There is a struggle going on over a small piece of land in Cook County, Illinois that is emblematic of the national debate about how to manage the wild, open land with which our country is blessed. On one side are those who stand to profit from building on land considered useless unless it is remade for exclusively human purposes. On the other are the land’s non-human inhabitants and the allied humans who understand wild land to be intrinsically valuable and irreplaceable. And in fact, thanks to ongoing climate change and ecological destruction, keeping land wild—indeed, radically increasing the amount of wild land—is key to the survival of human civilization.

In the context of Chicagoland’s urban development, building yet another townhouse subdivision on a parcel in suburban Westchester should be a simple matter of course. It’s only 15 acres, and sprawl has long ruled as a paradigm of conventional wisdom and heedless action. But this destructive pattern needs to stop already, right here and now. It so happens that these 15 acres are integral to a vitally necessary buffer zone that shields Wolf Road Prairie, an Illinois Nature Preserve, from nearby development’s negative effects, while themselves providing valuable ecosystem services.

Wolf Road Prairie is one of the last remaining examples of undisturbed black-soil grassland on earth. Its unusually intact ecosystem supports a large, interdependent community of wild animal, plant and other species. A legacy of the indigenous nations that formerly held sway, it is now protected for future generations. Scientists, students, and tourists visit from all over to admire and study this beautiful place. An unspoiled landscape like this would be unusual in a wilderness area; that it exists in Cook County makes it even more remarkable. It’s so special, it’s shocking that anyone would consider doing anything to jeopardize its wellbeing.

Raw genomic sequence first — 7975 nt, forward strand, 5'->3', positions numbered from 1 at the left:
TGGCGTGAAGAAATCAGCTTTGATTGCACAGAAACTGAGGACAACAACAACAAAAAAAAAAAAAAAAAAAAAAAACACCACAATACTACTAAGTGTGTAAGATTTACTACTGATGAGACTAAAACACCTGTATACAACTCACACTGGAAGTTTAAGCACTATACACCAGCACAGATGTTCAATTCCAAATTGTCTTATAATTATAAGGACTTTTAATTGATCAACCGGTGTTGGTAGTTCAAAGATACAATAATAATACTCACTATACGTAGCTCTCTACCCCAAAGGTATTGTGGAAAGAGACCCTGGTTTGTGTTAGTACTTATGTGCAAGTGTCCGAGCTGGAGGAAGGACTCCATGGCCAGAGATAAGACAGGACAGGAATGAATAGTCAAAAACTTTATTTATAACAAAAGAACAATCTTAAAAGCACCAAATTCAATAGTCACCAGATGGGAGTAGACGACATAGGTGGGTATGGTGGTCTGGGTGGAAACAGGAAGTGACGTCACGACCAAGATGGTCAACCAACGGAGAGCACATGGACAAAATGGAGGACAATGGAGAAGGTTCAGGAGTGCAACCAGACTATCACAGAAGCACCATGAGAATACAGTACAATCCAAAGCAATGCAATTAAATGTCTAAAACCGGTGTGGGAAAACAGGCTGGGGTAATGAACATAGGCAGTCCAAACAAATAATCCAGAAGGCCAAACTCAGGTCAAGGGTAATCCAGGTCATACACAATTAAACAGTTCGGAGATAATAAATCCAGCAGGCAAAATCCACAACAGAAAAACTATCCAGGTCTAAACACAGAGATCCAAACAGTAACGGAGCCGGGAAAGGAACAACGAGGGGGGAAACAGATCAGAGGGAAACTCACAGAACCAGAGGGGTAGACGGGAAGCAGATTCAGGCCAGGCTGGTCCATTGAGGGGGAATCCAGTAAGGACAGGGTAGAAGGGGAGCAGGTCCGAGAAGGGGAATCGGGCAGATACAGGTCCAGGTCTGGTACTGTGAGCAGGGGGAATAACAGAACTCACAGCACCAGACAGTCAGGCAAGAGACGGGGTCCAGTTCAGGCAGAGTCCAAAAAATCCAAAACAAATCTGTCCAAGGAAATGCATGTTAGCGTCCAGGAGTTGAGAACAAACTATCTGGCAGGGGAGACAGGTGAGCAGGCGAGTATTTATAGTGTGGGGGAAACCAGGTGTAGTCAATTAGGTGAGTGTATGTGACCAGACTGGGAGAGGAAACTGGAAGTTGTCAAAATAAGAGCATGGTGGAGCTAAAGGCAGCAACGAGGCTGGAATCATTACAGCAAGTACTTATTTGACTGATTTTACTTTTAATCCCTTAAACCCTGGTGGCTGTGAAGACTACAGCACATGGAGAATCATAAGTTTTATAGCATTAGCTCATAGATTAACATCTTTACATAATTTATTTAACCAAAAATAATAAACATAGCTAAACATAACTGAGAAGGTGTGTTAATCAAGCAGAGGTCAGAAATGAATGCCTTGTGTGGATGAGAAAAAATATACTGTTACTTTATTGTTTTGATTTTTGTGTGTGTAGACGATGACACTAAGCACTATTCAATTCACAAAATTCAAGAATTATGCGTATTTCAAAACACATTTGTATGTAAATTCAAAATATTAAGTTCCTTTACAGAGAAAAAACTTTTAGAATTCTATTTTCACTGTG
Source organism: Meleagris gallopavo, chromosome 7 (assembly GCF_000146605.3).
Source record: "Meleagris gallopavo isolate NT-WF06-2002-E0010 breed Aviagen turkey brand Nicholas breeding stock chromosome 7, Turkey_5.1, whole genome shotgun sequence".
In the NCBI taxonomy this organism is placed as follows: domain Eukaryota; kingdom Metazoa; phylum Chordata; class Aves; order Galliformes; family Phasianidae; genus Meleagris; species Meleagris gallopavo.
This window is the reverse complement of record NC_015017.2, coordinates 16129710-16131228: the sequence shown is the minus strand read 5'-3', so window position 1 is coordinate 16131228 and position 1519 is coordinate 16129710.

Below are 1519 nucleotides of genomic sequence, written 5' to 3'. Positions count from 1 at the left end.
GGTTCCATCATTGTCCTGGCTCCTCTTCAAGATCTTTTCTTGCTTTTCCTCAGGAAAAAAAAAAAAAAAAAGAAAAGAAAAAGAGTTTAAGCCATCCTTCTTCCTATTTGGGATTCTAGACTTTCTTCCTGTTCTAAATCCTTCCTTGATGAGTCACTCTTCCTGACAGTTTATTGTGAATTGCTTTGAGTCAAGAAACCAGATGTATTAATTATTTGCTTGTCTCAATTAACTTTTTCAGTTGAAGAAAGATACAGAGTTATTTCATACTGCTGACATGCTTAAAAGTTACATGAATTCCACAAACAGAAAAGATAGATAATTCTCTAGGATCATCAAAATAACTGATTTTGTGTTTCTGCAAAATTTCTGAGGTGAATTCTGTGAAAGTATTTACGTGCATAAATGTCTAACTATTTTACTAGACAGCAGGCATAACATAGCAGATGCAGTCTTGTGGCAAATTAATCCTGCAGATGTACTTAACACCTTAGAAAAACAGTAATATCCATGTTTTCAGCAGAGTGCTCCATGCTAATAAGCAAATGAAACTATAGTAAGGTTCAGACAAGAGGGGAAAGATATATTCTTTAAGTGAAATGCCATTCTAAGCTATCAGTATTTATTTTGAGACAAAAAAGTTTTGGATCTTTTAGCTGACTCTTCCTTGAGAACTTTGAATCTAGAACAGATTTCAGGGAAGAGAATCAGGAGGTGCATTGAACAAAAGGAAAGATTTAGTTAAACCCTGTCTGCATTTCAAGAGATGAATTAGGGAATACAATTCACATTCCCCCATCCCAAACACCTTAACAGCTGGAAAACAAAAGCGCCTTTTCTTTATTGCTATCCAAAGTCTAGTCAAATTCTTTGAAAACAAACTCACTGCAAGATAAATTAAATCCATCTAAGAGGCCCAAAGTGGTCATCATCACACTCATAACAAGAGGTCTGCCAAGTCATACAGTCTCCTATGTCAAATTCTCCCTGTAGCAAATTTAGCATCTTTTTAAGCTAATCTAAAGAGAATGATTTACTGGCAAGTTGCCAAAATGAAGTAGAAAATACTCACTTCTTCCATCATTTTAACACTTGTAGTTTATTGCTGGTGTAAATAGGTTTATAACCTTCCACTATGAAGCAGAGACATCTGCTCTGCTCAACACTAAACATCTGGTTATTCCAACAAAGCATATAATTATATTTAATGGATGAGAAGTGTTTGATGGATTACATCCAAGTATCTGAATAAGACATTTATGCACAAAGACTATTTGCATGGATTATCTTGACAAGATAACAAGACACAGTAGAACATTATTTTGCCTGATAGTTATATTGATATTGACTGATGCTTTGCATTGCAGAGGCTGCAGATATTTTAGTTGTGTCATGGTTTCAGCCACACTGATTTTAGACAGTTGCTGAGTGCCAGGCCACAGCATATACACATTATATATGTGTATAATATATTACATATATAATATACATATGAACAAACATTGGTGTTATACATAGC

To help guard the prairie, the Illinois Department of Natural Resources, Cook County Forest Preserves, and the Save the Prairie Society created the buffer zone by buying and restoring adjacent acreage. This particular parcel, apparently unavailable, borders 31st Street and forms part of an oak savanna full of 200-year-old trees. (Savannas, themselves, are among our region’s rarest, most endangered ecosystems.) Research has shown that, due to what is known as the “island effect,” biodiversity declines as natural areas decrease in size and as buffer zones get replaced by abrupt, developed edges. These would be our streets and buildings, together with intensively human-focused land use such as pesticide-dependent modern agriculture and landscaping.

Besides sheltering myriad non-human species, this key parcel enables the buffer zone and prairie together to function as naturally-occurring green infrastructure that—through the interaction of plants and soil—cleans the air, manages stormwater, prevents flooding, and stores carbon. It’s also key to mitigating water and soil pollution from 31st Street and a closed, leaky landfill to the west. In 1985, the buffer-zone land was included on the IEPA Site Remedial Priority Action list, owing to dangerous levels of carcinogenic and neurotoxic chemicals. In 1996, the land was delisted on condition that it remain undisturbed. There is no evidence the ruling has changed. Clearing, excavating, and paving over much of this site would lead to newly released toxins, diminished biodiversity, and shattered ecosystem functions. Flooding could increase, overwhelming Wolf Road Prairie’s wetlands, leading to further ecological degradation.  And gray infrastructure along 31st street might need modification, at taxpayer expense.

Furthermore, solving the twin crises of climate change and environmental destruction requires “nature-based solutions,” that is, conservation, restoration, and management of open lands. Not only do they offer refuge to wild species, but they are such potent carbon sinks that the federal government has pledged to conserve 30% of US land by 2030, in support of its goal to reduce US emissions 50% below 2005 levels by then. Grasslands and wetlands such as Wolf Road Prairie and its buffer zone are uniquely suited to store carbon safely below ground because of the way root systems, hydrology, and the soil biome interact.

In Cook County, we clearly should be redeveloping brownfields and other underutilized or vacant properties, not breaking new ground for short-term profit and long-term destruction. Once ecosystem functions and other factors such as carbon sequestration are factored in, existing biodiverse, natural areas actually offer more benefits—including economic—in the long term than any developed land-use. These benefits, for wild species and humans alike, are vast, tangible, and more needed than ever. It’s long past time to change that outmoded, dangerous paradigm of what constitutes the best use for land, and how to profit from it. Let’s not pave paradise. Let’s understand and keep what we’ve got before it’s gone.

A shorter version of this piece was published on June 23, 2021 in the Oak Park Wednesday Journal.


Teaser photo credit: By Joshua Mayer –, CC BY-SA 2.0,